** This article has been revised from its original version which was published on October…
Safeguarding Clients from Long-Term Care Costs
*This article has been re-posted from AccountingToday.com with permission from the author, Henry Montag. Click here to see the source article.
As your clients’ most trusted adviser, how can you protect them from the financial threat and high costs of long-term care?
You basically have two initial choices. Let’s assume your client is under age 75, relatively healthy and understands that an unexpected, unreimbursed long-term care expense is a real threat that can unravel their and their spouse’s retirement plans and lifestyle. You can talk about “what if” scenarios, including the purchase of a long-term care insurance policy. Or you can avoid the fact that costs for care at home or in an assisted living community are in the $60,000 to $75,000 range, and that costs in a skilled nursing facility are in the $125,000 to $175,000 range and are both increasing by 4 percent annually.
Should you have this unpleasant, difficult conversation with your clients? Since the odds of this problem affecting a client over age 80 is approximately 70 percent, it could make a great deal of sense to get your clients thinking about a solution to a problem they may one day likely face. Where will the necessary funds come from to pay for these costs? Is there a readily accessible source of sufficient funds that will not trigger a large unnecessary taxable event when liquidated? Should the client self-insure against this threat or would it make more economic sense to purchase a long-term care insurance contract from one of the major insurers?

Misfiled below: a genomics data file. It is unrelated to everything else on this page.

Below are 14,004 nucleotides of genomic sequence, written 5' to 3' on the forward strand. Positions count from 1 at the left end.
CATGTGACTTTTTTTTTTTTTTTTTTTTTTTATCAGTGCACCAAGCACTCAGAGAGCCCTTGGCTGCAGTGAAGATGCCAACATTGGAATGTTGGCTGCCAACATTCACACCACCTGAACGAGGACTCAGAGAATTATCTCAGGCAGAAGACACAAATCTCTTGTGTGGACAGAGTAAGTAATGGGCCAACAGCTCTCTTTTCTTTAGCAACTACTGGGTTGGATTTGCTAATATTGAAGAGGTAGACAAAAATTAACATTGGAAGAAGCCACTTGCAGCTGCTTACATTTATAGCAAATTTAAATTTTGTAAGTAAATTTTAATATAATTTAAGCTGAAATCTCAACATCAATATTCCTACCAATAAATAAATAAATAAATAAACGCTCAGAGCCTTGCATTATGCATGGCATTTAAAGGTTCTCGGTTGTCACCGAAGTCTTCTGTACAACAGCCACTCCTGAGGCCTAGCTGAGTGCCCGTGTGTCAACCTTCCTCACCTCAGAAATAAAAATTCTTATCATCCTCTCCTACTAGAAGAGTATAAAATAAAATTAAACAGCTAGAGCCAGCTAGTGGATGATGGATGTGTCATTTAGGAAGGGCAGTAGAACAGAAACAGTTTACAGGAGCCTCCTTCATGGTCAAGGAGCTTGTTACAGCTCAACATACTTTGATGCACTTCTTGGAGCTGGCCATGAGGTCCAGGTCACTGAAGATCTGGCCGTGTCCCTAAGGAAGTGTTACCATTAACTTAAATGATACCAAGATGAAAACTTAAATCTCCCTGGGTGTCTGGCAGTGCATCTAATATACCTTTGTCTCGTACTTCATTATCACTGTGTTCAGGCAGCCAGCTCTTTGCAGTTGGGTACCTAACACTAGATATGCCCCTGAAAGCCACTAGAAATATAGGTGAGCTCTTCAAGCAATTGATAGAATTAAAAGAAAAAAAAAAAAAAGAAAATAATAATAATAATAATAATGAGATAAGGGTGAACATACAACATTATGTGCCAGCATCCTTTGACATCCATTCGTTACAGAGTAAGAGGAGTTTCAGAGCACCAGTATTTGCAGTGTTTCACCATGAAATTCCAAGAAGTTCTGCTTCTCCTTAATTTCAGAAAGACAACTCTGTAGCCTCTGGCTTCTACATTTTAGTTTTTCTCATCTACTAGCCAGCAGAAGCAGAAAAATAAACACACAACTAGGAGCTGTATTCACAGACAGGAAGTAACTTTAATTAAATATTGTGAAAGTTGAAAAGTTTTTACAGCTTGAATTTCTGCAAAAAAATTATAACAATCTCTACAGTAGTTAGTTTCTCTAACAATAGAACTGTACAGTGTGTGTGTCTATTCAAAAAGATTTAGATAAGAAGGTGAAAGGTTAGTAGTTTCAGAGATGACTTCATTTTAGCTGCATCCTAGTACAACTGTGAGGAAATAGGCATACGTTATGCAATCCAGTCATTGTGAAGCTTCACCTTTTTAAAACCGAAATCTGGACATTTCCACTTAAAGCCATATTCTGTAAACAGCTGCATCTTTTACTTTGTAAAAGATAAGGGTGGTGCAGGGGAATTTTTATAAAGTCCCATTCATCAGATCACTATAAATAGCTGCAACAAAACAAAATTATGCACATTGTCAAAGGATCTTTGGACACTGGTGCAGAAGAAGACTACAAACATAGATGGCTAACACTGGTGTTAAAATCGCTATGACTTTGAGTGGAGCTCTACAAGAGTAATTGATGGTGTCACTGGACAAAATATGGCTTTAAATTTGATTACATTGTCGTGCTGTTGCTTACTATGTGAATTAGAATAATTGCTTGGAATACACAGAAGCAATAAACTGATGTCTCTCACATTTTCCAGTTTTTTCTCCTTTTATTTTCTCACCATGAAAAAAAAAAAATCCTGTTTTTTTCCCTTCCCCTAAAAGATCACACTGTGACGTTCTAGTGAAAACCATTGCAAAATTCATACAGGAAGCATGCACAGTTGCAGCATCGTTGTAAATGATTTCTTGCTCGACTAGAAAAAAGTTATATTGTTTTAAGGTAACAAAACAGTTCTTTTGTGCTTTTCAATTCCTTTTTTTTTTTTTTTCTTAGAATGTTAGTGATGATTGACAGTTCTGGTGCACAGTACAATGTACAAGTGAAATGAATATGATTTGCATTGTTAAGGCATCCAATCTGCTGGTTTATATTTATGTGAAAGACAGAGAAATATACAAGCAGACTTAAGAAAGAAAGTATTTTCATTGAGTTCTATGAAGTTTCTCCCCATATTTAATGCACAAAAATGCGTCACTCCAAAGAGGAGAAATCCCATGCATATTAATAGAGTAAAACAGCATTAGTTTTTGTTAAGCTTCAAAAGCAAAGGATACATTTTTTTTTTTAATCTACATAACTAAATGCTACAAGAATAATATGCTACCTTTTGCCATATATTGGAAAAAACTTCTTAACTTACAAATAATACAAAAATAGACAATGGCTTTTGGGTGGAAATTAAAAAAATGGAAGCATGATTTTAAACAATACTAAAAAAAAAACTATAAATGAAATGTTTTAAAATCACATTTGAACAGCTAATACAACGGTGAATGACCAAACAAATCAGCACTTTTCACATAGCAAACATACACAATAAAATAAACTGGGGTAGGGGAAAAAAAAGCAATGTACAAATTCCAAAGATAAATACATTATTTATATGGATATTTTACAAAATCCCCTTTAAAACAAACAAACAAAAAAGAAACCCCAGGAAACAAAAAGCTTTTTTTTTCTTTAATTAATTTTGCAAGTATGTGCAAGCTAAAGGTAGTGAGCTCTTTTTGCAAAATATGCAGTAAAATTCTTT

Having a long-term care insurance contract will not only provide your client with the dollars necessary to pay for some or all of the expenses associated with their care, but will provide them with independence and peace of mind, knowing they’ll never be a burden to their kids or spouse. But will the costs be justified if they never need the coverage?